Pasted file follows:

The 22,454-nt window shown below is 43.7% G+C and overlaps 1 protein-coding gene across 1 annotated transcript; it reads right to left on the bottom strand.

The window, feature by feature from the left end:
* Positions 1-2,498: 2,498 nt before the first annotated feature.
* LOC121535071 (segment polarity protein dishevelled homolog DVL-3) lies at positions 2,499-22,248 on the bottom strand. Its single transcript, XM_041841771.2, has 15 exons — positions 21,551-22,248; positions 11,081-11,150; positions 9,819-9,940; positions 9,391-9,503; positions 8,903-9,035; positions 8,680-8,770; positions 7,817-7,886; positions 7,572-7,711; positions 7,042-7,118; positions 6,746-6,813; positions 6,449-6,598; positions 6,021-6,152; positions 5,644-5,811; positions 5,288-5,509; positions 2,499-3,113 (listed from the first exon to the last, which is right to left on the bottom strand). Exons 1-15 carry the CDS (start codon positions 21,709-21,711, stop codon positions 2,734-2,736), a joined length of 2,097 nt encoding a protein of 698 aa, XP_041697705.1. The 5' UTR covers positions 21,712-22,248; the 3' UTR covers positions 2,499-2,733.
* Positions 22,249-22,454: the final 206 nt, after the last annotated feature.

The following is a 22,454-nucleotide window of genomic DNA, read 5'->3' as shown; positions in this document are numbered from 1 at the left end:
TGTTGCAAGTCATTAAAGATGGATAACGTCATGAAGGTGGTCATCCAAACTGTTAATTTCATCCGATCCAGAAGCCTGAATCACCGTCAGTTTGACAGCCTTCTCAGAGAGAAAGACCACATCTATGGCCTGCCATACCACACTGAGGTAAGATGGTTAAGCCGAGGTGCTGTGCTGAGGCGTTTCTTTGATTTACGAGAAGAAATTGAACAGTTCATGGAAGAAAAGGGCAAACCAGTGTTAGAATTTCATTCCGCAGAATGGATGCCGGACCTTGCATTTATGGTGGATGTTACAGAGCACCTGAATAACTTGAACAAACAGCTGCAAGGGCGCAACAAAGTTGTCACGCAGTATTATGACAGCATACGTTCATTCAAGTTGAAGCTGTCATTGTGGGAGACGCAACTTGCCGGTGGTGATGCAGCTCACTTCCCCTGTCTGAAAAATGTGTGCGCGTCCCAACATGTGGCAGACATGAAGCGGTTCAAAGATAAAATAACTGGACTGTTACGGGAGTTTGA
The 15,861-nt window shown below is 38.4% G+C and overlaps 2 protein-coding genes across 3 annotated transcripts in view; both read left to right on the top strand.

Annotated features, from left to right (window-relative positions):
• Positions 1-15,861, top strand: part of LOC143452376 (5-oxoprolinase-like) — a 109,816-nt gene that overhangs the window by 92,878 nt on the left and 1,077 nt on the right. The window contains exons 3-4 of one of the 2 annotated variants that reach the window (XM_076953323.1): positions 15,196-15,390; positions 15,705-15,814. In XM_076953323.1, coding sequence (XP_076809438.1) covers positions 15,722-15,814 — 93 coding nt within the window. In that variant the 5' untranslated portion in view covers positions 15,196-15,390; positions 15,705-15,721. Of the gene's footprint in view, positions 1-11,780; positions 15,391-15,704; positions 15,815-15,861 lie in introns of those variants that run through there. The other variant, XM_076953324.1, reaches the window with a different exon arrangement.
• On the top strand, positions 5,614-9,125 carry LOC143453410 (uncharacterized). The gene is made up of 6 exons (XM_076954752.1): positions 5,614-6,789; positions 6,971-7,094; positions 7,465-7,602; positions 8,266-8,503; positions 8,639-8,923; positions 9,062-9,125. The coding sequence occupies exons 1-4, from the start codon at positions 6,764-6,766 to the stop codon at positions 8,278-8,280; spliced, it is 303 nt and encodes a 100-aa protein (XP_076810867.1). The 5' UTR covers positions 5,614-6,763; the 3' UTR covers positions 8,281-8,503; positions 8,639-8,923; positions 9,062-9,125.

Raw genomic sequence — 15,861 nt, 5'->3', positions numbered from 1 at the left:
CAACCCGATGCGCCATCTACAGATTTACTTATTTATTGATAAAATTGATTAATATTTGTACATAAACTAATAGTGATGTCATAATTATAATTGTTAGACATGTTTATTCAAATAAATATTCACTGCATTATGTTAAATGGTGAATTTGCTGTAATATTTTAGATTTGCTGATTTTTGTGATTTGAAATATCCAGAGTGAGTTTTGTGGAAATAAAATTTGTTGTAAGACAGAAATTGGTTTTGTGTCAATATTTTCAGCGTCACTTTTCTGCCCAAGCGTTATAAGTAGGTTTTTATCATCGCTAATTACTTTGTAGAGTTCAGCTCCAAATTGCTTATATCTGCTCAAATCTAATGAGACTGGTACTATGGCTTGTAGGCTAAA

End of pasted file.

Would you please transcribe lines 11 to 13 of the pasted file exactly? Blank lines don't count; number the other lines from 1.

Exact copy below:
• On the top strand, positions 5,614-9,125 carry LOC143453410 (uncharacterized). The gene is made up of 6 exons (XM_076954752.1): positions 5,614-6,789; positions 6,971-7,094; positions 7,465-7,602; positions 8,266-8,503; positions 8,639-8,923; positions 9,062-9,125. The coding sequence occupies exons 1-4, from the start codon at positions 6,764-6,766 to the stop codon at positions 8,278-8,280; spliced, it is 303 nt and encodes a 100-aa protein (XP_076810867.1). The 5' UTR covers positions 5,614-6,763; the 3' UTR covers positions 8,281-8,503; positions 8,639-8,923; positions 9,062-9,125.

Raw genomic sequence — 15,861 nt, 5'->3', positions numbered from 1 at the left:
CAACCCGATGCGCCATCTACAGATTTACTTATTTATTGATAAAATTGATTAATATTTGTACATAAACTAATAGTGATGTCATAATTATAATTGTTAGACATGTTTATTCAAATAAATATTCACTGCATTATGTTAAATGGTGAATTTGCTGTAATATTTTAGATTTGCTGATTTTTGTGATTTGAAATATCCAGAGTGAGTTTTGTGGAAATAAAATTTGTTGTAAGACAGAAATTGGTTTTGTGTCAATATTTTCAGCGTCACTTTTCTGCCCAAGCGTTATAAGTAGGTTTTTATCATCGCTAATTACTTTGTAGAGTTCAGCTCCAAATTGCTTATATCTGCTCAAATCTAATGAGACTGGTACTATGGCTTGTAGGCTAAA